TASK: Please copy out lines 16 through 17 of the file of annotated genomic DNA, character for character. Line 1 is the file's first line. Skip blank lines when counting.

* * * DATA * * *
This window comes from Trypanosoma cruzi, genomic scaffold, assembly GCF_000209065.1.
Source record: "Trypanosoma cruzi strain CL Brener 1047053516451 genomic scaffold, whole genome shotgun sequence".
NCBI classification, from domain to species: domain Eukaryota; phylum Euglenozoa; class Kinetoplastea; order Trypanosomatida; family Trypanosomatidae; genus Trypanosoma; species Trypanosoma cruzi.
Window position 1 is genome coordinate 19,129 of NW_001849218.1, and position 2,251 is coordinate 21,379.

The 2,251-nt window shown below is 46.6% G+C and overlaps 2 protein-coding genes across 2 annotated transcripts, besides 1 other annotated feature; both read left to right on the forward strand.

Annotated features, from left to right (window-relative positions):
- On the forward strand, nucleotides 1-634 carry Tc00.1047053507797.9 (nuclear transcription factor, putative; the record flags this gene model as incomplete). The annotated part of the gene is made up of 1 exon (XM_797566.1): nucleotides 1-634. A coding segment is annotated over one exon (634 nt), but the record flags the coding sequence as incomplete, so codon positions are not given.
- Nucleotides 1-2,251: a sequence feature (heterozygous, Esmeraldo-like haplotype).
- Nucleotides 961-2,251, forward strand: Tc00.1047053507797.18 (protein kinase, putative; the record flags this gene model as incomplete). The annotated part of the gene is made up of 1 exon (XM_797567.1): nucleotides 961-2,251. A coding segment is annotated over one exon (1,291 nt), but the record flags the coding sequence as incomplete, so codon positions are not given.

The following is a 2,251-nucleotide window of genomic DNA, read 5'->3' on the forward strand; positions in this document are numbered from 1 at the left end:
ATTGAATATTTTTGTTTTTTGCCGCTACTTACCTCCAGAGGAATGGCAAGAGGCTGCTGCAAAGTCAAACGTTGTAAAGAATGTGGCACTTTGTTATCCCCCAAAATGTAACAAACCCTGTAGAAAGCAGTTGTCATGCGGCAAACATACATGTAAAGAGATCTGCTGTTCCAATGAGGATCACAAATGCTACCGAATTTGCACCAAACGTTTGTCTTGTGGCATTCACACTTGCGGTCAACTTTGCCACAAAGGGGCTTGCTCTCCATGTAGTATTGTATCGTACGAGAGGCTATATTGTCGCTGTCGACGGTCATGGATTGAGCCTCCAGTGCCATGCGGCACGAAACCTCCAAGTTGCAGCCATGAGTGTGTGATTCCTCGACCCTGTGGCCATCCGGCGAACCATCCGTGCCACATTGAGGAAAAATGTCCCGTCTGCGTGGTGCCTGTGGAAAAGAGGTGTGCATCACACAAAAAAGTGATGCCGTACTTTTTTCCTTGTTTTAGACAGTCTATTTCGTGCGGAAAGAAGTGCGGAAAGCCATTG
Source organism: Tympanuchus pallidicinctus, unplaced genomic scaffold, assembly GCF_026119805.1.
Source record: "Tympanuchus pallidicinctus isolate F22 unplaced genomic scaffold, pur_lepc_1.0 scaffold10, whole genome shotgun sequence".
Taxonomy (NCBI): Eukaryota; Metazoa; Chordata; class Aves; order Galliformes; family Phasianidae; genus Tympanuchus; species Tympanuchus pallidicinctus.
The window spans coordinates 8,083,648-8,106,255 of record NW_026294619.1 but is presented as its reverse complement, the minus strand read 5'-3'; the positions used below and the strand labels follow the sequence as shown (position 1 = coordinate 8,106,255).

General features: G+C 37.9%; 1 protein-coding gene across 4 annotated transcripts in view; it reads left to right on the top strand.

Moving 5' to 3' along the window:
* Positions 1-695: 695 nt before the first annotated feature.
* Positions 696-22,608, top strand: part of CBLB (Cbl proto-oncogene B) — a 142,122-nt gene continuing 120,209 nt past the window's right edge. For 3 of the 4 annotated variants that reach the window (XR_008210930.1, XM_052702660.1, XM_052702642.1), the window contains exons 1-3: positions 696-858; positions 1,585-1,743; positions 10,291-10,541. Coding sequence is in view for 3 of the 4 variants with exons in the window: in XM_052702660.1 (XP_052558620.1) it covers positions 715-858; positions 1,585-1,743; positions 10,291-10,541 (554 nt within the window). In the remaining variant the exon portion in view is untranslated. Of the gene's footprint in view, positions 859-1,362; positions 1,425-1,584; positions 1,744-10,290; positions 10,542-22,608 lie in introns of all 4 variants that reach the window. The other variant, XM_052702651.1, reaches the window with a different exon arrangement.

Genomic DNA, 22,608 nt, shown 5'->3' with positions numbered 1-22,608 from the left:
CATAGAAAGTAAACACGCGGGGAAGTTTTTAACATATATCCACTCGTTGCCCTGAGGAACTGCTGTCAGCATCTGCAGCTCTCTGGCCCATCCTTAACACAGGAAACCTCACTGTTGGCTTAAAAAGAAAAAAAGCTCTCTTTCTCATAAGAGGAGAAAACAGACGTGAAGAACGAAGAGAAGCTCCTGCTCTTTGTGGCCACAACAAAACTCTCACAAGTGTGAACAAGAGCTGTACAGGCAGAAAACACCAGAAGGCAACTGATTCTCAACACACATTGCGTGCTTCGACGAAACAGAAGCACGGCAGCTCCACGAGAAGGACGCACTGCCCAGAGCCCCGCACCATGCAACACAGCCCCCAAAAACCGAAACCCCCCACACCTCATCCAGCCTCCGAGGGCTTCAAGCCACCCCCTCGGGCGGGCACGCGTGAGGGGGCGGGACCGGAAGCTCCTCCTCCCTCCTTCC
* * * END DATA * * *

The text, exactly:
General features: G+C 37.9%; 1 protein-coding gene across 4 annotated transcripts in view; it reads left to right on the top strand.

Moving 5' to 3' along the window: